In the past 23 years, the United States has more than doubled the number of LTs performed per year, and still the life-years lost from the people we cannot transplant has increased by 152%. This data indicates that while the nation’s transplant capabilities are expanding, they are unable to meet the demand for organs, and the opportunity cost of the current liver shortage continues to rise.
A second, less-often publicized cost of LT is that of keeping sick patients alive on the LT waitlist. Overall, livers are allocated to the sickest patients first, which is, in part, determined by a model for end-stage liver disease (MELD) score. Unlike the kidney transplant waitlist, there are no temporizing measures such as dialysis for patients on the LT waitlist. As liver patients become increasingly ill and their MELD scores rise, they get closer to obtaining a liver but often require hospitalization for clinical stabilization. For those who did not receive an organ, the average cost of treating a patient who died on the liver transplant waitlist was approximately $74,000 per year (187.2 million total) and was mostly spent on treating complications of ESLD, including variceal bleeding, ascites, hepatic encephalopathy, and portal hypertension.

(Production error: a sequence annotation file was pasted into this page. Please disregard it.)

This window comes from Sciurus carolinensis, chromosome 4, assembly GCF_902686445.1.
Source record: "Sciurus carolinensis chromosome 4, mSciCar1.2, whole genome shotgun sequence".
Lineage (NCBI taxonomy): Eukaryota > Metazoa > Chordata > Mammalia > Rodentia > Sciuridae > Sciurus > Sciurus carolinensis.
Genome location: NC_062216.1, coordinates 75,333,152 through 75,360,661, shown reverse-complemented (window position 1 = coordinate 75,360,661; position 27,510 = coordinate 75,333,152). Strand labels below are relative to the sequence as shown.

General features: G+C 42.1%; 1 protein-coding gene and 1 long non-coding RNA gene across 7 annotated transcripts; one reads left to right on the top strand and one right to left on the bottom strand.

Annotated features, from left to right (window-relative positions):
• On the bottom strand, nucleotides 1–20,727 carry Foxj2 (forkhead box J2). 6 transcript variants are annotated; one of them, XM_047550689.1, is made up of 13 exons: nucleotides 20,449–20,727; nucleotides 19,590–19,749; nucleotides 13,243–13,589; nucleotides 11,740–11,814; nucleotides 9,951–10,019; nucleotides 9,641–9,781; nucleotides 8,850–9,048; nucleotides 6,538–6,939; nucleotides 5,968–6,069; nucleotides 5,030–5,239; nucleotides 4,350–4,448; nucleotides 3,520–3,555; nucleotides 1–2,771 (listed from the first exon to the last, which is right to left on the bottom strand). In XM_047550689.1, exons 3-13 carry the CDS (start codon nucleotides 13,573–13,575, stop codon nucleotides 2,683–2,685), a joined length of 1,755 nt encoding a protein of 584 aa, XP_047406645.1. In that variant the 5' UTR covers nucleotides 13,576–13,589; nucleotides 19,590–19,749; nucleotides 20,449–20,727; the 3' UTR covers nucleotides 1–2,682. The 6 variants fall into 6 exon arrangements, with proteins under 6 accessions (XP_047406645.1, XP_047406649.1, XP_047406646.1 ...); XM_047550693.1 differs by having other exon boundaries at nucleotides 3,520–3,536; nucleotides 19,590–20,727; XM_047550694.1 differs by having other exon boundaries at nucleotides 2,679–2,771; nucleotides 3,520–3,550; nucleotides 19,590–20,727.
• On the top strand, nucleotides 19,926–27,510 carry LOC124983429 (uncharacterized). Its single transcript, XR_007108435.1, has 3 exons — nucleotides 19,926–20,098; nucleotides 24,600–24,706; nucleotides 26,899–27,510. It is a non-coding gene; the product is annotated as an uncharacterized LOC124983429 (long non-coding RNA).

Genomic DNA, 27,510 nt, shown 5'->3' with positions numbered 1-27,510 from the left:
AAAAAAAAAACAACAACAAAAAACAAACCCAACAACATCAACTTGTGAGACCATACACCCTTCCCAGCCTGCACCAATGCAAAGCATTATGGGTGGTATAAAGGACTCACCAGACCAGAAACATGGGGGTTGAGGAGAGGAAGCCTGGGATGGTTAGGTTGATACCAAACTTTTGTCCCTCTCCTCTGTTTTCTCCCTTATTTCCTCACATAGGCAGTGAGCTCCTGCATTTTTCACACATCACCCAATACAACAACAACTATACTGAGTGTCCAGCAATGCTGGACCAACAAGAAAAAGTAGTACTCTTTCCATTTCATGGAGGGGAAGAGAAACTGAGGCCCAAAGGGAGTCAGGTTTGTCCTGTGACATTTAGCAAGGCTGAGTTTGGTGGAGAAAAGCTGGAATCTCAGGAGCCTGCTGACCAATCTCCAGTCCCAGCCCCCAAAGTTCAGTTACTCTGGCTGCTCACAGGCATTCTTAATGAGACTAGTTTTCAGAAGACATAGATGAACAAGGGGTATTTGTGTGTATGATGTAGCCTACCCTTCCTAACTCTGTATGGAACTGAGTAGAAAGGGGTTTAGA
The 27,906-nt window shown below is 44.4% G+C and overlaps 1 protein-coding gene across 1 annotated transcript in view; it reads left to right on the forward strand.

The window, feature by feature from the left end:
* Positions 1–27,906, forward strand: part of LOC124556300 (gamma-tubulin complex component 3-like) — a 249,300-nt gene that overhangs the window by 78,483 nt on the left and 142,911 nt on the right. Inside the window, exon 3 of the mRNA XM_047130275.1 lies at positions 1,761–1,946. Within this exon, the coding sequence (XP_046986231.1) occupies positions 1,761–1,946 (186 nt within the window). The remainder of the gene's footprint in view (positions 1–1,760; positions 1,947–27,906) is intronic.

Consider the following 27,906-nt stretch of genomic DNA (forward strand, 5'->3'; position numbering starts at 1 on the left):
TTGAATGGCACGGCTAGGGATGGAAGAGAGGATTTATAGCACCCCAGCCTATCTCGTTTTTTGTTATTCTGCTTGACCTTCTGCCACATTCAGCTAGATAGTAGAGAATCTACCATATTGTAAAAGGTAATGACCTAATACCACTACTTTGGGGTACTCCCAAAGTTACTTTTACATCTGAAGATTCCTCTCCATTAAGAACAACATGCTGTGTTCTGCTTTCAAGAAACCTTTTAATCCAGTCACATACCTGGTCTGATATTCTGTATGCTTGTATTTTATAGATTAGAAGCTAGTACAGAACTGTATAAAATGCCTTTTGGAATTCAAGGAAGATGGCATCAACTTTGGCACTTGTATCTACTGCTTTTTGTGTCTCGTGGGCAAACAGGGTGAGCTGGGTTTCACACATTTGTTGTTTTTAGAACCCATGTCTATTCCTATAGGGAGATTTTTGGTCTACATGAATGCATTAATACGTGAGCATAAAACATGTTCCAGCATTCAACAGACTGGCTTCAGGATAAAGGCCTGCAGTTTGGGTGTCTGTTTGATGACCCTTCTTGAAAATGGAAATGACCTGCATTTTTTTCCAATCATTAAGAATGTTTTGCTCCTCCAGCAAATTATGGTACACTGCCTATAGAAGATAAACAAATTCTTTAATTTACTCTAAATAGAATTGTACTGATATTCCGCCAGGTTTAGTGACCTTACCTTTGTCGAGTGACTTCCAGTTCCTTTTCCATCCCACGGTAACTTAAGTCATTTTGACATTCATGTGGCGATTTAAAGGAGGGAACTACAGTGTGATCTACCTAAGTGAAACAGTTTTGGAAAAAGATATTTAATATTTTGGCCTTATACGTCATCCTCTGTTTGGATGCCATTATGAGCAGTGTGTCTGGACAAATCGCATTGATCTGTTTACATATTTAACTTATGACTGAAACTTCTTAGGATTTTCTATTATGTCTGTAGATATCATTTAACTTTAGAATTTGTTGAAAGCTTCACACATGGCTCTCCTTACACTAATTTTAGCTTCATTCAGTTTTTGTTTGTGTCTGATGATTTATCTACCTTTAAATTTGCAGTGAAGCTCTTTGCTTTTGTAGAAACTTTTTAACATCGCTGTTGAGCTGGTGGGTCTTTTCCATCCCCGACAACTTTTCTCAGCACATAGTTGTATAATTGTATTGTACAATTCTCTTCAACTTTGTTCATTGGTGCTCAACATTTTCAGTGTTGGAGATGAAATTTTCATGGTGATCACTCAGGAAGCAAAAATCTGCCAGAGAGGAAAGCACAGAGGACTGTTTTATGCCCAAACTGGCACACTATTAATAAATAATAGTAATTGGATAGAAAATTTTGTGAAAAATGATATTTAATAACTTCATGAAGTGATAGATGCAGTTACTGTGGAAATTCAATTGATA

What can be done?
The liver organ shortage is a central focus of research in the field. Methods to expand the pool of transplantable livers include using more marginal organs, machine perfusion, expanding living donor programs, and even xenotransplantation in the future.
For the 13,338 people currently waiting for a liver, there are also public health interventions that, if enacted, could immediately impact on the supply of transplantable livers. Perhaps the most impactful policy intervention would be expanding the number of registered organ donors in the United States.